Upon first encountering Alisa Margolis’ paintings online I was unsure whether I was looking at paint. The American artist’s work ranges from technically rendered explosions and carefully constructed rubble to the Baroque meets deep space and the Athenians at a rock concert.
“There’s something primal about painting, the materiality, the color- it produces endorphins,” I caught up with Margolis outside the Spati in Mitte, her home for the last ten years. When asked to explain her own work she shrugs, ever the nonchalant New Yorker, “It’s between technical formalism and ‘let it fly’”.
Throughout Margolis’ career, beginning in New York at Columbia University for her BA, then attending de Ateliers in Amsterdam and finally settling in Berlin, she has created spaces for art traditions, ranging from the Baroque to Dutch 17th century flower painting to american pop culture, to interact. Typically beginning in a dark space, layers of oil and resin produce milky color plumes; a wonder of technical skill and a clear joy in the process of painting. Flowers, abstract designs and body parts dissolve and perforate- the lights go up onstage and Axl Rose melts.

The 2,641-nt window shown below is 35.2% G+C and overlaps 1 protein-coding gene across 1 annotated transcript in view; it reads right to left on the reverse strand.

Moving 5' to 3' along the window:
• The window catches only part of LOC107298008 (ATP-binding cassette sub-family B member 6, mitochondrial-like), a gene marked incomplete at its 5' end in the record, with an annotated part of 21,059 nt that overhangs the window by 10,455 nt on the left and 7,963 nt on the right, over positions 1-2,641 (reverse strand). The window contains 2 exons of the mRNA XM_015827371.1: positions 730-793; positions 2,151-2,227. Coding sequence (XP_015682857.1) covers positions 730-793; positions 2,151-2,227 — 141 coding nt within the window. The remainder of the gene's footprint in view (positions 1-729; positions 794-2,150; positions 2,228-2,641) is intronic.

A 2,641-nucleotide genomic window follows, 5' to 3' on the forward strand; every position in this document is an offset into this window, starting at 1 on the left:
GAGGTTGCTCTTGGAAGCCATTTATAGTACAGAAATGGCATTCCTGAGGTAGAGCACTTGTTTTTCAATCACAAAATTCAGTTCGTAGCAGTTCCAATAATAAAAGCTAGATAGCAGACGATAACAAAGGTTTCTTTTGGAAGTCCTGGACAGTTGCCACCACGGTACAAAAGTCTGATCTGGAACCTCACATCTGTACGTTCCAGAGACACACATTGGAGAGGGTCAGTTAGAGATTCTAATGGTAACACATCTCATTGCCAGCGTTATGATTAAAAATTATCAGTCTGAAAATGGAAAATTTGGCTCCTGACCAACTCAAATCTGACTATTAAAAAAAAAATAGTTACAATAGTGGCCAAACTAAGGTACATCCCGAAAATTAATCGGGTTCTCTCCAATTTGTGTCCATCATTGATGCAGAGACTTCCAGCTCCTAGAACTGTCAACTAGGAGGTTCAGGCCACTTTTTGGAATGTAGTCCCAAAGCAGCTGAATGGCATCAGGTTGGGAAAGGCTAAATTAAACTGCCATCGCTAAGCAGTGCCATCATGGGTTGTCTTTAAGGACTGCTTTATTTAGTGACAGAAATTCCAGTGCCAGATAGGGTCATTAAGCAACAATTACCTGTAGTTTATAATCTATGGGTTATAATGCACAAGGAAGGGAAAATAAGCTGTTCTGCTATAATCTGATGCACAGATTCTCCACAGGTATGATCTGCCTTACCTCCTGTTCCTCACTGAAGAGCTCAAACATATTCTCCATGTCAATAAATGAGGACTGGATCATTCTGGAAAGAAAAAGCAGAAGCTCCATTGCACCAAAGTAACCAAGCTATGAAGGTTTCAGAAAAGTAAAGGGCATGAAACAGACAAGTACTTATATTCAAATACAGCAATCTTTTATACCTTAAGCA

Margolis most recently exhibited in a group show at Galerie Judin in Berlin, which she also organized. This exhibition was an opportunity for Margolis to add classical figures to her abstract landscapes. The saturated, colorful spaces were rendered in pastel sunset hues rather than her usual dark cosmic fields and the figures, spilling, twisting, and appearing in smoke and in satin, belonged to antiquity. Easily recognized as figures between gods and men, Margolis’ formalism and “gooey feel” technique is on dactylic display. Her abstract expressionist foundation entangles the measured lines of the classical figures, the ancient icons, their roman brows and laurel wreaths severed from chiseled abs hidden in a bubbling pink enamel veil.